From Cyril Connolly, Enemies of Promise. New York: Persea Books, 1938—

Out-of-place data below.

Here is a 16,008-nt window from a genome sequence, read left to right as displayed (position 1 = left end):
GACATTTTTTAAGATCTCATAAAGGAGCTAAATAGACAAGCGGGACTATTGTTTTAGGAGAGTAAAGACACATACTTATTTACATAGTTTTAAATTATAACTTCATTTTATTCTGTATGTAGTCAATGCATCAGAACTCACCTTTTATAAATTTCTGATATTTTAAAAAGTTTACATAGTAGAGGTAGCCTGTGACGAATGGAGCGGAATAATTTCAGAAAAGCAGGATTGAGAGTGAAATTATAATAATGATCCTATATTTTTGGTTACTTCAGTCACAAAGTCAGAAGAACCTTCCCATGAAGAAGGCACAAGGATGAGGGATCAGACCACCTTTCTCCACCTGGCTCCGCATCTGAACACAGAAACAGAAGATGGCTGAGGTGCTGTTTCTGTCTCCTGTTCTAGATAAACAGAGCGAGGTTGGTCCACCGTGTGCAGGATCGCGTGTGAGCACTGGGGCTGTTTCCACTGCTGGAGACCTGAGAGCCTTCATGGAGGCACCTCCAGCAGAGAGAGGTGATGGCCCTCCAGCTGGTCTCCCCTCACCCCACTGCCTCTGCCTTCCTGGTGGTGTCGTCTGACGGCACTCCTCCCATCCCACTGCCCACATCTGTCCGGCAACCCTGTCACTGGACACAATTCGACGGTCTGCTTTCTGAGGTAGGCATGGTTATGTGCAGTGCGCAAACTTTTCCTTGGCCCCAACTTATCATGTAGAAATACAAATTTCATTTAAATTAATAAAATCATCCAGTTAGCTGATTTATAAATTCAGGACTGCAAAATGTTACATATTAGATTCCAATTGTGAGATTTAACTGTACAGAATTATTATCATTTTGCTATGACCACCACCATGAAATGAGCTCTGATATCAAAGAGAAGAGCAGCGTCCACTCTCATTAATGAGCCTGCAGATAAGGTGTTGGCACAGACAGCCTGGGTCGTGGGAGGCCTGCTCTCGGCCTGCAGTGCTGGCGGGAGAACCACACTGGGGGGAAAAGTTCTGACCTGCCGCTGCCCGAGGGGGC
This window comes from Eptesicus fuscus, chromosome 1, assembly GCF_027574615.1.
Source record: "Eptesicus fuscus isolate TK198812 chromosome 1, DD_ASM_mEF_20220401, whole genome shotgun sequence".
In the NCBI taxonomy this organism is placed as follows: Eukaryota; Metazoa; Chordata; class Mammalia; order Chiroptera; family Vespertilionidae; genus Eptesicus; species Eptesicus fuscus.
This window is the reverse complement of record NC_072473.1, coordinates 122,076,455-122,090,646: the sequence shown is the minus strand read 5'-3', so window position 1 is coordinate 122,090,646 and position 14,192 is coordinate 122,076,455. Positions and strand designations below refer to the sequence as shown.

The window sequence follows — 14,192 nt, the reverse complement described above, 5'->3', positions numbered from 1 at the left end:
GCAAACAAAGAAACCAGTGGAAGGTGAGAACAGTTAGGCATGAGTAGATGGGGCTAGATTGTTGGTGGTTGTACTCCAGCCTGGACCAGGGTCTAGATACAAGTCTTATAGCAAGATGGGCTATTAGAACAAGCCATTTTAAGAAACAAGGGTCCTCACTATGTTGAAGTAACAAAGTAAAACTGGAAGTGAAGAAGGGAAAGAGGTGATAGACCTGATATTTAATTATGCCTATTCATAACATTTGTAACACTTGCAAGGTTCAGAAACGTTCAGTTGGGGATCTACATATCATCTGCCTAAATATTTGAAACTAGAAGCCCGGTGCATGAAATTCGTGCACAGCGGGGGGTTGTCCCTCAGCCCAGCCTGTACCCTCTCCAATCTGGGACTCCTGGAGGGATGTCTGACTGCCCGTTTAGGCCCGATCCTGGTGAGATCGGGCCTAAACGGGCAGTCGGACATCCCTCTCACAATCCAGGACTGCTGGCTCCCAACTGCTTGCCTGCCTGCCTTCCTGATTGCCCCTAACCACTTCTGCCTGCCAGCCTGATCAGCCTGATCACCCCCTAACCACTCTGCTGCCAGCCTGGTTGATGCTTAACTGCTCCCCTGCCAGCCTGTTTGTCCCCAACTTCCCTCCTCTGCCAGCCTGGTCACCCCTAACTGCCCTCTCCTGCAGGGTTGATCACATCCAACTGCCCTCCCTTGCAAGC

The shock, for an intelligent writer, of discovering for the first time that there are people younger than himself who think him stupid is severe. Especially if he is at an age (thirty-five to forty-two) when his self-confidence is easily shattered. The seventh luster is such a period, a menopause for artists, a serious change of life. It is the transition from a being a young writer, from being potentially Byron, Shelley, Keats, to becoming a stayer, a Wordsworth, a Coleridge, a Landor. It would seem that genius is of two kinds, one of which blazes up in youth and dies down, while the other matures, like Milton or Goethe's, through long choosing, putting out new branches every seven years.